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Blog posts tagged as 'dimensions'

BBC Dimensions: integrating with BBC News

Back in 2009, we started the work that would become http://howbigreally.com and http://howmanyreally.com with the BBC, releasing those two prototypes over the last two years under the banner of “BBC Dimensions“.

Our intention from the beginning was to design the service as a module that could be integrated into bbc.co.uk at a later date if they proved successful with audiences.

Earlier this year, Alice worked with the engineers at BBC News to do just that, and now the first BBC News stories featuring the “How Big Really” module are starting to appear.

Here are a couple of examples – a story on the vast amount of space given over to car parking in the world, illustrated with the module juxtaposing the total space used by parked cars over the island of Jamaica!

http://howbigreally.com functionality integrated into BBC News

…and a more recent example showing the size of a vast iceberg that has just broken free of a glacier on Greenland.

http://howbigreally.com functionality integrated into BBC News

Of course, as with the original http://howbigreally.com prototype, you can customise the juxtaposition with the post-code of somewhere you’re familiar with – like your home, school or office.

The team worked hard to integrate the prototype’s technology with BBC News’s mapping systems and the the look/feel of the site overall.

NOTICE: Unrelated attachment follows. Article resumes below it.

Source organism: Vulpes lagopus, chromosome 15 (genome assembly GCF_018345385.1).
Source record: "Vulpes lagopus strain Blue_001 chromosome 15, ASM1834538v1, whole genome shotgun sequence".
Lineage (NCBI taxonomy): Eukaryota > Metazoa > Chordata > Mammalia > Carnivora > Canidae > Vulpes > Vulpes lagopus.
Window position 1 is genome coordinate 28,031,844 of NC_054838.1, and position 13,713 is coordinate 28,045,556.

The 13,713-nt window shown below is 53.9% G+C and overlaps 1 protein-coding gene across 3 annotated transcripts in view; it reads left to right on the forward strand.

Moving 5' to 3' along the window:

Here’s Alice on some of the challenges:

We worked with the BBC Maps team to create a tool that could be used by editors, journalists and developers to create How Big Really style maps. Chris Henden and Takako Tucker from the team supplied me with the BBC Maps Toolkit and did a great job of explaining some of its more nuanced points, particularly when I got into trouble around Mapping Projections.

The tool takes an SVG representation of an area, including a scale element, converts it to a JSON object that is then rendered onto a map using the BBC Maps Toolkit. Immediate feedback allows the map creator to check their SVG is correct, and the JSON representation of the shape can then be used to build the map in future.

It’s really satisfying for us to see something that started as a conceptual prototype back in 2009 find it’s way into a daily media production system of the scale and reach of BBC News.

Thanks to all the team there – also Chris Sizemore, Lisa Sargood and Max Gadney for shepherding the project from whiteboard sketches to become part of the BBC journalist’s digital toolkit.

How Big Really, 1940′s style

Our friend Will Wiles, erstwhile deputy editor of Icon and author of “Care of wooden floors” unearthed this brilliant vintage visualisation: the scale of the Golden Gate Bridge overlaid on central London.

The Golden Gate Bridge in London

It really is HowBigReally.com 70 years earlier!

Perhaps we should have called it “EMPHATIC COMPARISON”

Walk the Marianas Trench!

Hearty congratulations to James Cameron on reaching the bottom of the ocean at the Marianas Trench.

If you’re not a millionaire film director with cutting-edge tech, then you can still experience the extreme distance he travelled with the site we developed with the BBC, HowBigReally.com

The walk from our studio

Enter your postcode and get an idea of how far the bottom of the Marianas Trench is from where you live… or even better, calculate a route to take a walk that’s the same distance as James Cameron travelled in his submersible!

In other Marianas Trench news… A Canadian band that goes by that name has a lead guitarist named Matt Webb…

The design behind How many really